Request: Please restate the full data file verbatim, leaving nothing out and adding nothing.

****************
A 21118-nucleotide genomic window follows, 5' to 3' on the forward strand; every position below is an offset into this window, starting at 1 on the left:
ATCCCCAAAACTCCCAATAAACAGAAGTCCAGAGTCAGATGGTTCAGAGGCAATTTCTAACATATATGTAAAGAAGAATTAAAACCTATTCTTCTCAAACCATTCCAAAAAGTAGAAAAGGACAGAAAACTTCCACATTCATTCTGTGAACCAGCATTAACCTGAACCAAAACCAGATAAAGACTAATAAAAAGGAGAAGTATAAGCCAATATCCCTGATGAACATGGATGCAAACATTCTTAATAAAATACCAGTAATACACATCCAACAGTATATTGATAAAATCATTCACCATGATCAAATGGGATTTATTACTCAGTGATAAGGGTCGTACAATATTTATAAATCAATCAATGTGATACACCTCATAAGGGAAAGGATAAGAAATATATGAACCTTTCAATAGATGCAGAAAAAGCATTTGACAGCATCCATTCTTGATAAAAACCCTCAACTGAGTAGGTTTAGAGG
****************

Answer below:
A 21118-nucleotide genomic window follows, 5' to 3' on the forward strand; every position below is an offset into this window, starting at 1 on the left:
ATCCCCAAAACTCCCAATAAACAGAAGTCCAGAGTCAGATGGTTCAGAGGCAATTTCTAACATATATGTAAAGAAGAATTAAAACCTATTCTTCTCAAACCATTCCAAAAAGTAGAAAAGGACAGAAAACTTCCACATTCATTCTGTGAACCAGCATTAACCTGAACCAAAACCAGATAAAGACTAATAAAAAGGAGAAGTATAAGCCAATATCCCTGATGAACATGGATGCAAACATTCTTAATAAAATACCAGTAATACACATCCAACAGTATATTGATAAAATCATTCACCATGATCAAATGGGATTTATTACTCAGTGATAAGGGTCGTACAATATTTATAAATCAATCAATGTGATACACCTCATAAGGGAAAGGATAAGAAATATATGAACCTTTCAATAGATGCAGAAAAAGCATTTGACAGCATCCATTCTTGATAAAAACCCTCAACTGAGTAGGTTTAGAGG